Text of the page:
"The term structural describes his work even more aptly because he is concerned with the development, arrangement, and juxtaposition of structures. He isolated an idea, a theory, a concept, usually concerning a particular aspect or problem in the cinematic experience and creates a structure that demonstrates and elucidates it. Frampton is less involved with the immediate sensuous experience of an art object. While Serene Velocity may be enjoyed for its kinetic quality and La rˇgion centrale for its spatial effects without necessarily engaging the viewer on an intellectual level, the excitement of Frampton's films stem largely from the ideas that are presented. His films have a sensuous intellectuality; they thrill by their engagement in ideas. If Brakhage's great gift is what he does with light and Snow's what he does with space, Frampton's is what he does with conceptual structures." - Bill Simon
"The ultimate Frampton film, so far... he looks back on several of the dialogues his earlier films rehearsed: the tension between words on the screen and concrete images arose in SURFACE TENSION, it explodes here; the cyclic repetitive variations of ARTIFICIAL LIGHT, are less repetitive, less varied, than the alphabetic cycles here; ZORNS LEMMA exaggerates the fixed rhythms of PALINDROME and insists upon the pulse of one second with incredible obdurance...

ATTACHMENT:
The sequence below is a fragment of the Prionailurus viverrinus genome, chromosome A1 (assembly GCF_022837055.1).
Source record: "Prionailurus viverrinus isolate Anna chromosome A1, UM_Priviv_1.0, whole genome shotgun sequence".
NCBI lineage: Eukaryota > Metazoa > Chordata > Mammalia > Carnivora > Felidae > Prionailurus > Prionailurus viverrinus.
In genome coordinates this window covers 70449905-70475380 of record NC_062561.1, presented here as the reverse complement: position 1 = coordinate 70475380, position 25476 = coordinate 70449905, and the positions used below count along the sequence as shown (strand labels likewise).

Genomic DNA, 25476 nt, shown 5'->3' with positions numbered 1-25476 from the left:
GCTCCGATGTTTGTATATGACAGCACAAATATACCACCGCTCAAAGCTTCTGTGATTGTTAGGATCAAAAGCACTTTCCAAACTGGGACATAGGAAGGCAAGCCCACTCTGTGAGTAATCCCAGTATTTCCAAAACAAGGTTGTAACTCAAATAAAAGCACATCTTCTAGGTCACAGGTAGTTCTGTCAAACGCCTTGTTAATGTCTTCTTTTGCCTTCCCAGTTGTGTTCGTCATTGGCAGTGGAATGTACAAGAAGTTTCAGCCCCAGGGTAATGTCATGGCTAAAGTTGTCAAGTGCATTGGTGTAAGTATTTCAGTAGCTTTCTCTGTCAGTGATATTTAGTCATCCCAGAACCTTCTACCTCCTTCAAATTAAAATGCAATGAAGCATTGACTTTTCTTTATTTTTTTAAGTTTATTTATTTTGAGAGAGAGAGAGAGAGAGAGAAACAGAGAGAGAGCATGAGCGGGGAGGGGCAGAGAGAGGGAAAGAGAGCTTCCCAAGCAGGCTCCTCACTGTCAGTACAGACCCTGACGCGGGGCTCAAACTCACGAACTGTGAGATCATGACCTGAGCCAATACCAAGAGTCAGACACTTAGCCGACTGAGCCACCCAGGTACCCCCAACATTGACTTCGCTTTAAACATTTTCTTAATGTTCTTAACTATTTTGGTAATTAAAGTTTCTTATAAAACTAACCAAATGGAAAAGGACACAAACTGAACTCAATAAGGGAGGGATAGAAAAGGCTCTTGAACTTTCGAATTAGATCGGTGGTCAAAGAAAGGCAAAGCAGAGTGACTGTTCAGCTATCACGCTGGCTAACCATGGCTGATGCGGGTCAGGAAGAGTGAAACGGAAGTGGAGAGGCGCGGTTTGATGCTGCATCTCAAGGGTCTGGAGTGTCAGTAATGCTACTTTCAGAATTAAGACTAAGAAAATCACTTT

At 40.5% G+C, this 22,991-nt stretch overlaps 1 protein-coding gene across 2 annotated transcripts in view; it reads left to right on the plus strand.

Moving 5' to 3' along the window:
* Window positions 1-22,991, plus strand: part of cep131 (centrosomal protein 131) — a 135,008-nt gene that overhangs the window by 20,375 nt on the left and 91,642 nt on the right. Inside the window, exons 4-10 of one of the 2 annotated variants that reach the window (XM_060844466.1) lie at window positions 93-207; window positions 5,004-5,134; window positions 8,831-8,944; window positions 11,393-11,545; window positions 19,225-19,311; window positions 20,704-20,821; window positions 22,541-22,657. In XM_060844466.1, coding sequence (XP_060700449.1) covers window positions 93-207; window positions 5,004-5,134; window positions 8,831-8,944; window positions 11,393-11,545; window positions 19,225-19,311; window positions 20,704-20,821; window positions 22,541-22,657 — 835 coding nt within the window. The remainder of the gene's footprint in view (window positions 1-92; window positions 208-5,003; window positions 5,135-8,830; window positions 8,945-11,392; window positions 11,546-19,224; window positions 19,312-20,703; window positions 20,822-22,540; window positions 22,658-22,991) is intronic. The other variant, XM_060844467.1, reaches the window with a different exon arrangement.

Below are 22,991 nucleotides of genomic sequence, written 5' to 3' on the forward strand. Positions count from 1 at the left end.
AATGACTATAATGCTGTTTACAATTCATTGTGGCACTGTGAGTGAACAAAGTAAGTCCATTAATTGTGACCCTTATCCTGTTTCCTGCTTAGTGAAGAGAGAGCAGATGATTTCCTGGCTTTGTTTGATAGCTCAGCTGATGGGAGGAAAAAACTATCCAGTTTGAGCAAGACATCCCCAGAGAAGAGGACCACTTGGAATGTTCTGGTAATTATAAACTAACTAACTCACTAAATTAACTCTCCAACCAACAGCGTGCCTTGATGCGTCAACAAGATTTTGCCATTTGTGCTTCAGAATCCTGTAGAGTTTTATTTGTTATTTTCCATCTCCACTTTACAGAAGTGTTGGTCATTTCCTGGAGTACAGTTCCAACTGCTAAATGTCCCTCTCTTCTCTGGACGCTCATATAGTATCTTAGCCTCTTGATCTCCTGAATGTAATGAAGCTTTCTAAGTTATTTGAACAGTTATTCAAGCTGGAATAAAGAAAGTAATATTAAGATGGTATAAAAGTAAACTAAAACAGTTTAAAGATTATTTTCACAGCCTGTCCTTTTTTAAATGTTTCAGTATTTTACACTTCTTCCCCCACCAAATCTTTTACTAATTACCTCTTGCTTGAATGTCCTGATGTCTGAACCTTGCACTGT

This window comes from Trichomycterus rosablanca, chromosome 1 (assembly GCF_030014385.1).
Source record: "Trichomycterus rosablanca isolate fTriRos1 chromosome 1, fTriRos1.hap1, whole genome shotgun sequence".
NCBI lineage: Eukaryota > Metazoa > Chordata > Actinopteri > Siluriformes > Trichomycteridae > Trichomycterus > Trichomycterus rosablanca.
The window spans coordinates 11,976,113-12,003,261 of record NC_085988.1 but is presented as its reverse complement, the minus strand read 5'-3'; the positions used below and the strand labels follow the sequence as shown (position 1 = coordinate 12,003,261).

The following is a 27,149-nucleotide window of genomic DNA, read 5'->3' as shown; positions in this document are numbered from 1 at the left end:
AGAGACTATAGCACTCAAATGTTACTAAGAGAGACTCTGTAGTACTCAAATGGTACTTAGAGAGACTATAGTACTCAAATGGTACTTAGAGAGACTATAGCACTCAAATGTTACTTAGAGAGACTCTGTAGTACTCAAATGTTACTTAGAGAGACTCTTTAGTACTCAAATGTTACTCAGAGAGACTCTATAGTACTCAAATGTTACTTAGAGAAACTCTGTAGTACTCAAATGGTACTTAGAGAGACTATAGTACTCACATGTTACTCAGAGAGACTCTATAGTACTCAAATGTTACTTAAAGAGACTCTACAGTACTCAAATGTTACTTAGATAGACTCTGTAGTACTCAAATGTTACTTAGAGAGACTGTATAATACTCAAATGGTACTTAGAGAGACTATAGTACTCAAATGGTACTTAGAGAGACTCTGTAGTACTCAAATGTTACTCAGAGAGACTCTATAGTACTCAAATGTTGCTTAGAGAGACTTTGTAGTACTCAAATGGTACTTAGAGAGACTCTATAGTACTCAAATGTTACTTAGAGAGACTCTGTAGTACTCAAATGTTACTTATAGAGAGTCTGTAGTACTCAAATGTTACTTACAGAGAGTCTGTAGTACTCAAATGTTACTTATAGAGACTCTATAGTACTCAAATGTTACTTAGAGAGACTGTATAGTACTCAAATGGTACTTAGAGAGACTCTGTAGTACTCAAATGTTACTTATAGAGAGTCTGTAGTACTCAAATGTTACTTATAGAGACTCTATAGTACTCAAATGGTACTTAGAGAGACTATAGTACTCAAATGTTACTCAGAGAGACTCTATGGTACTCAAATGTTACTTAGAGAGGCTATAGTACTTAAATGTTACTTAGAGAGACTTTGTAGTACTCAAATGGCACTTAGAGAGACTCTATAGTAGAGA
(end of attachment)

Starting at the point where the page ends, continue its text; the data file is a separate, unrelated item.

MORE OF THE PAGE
At a time when radical uniqueness seems progressively less probable, Hollis Frampton has made a film that is absolutely one of its kind." - P. Adams Sitney, 1970
"In his most important work to date, and the most original new work of cinema I have seen since Brakhage's Scenes From Under Childhood: Part IV. Frampton's film is an exercise in mathematical logic in cinema. Or is it a mechanical logic? Three viewings do not help me to explain to you what the film is all about. It's about alphabet. It's about the unities of similarities. It's about sameness in a confusion. It's about logic in chance. It's about structure and logic. It's about rhythm. Ah, what a difference between Zorns Lemma and all the 'serious' commercial movies that I occasionally praise!" - Jonas Mekas, Village Voice
"This radical example of reductive cinema is a warning of things to come: 'Meaning' (political, psychological, personal, or whatever) has been eliminated and the work exists purely for itself, demanding attention to structure, pattern and orchestration. Reality is declared impalpable, faceless, incoherent, existing in inexplicable grandeur, independent of us." - Amos Vogel, Film as a Subversive Art
"Zorns Lemma is a major poetic work. Created and put together by a very clear eye head, this original and complex abstract work moves beyond the letters of the alphabet, beyond words and beyond Freud. If you don't understand it the first time you see it, don't despair, see it again! When you finally 'get it,' a small light, possibly a candle, will light itself inside your forehead." - Ernie Gehr
"A phantasmagoria of language." - Scott MacDonald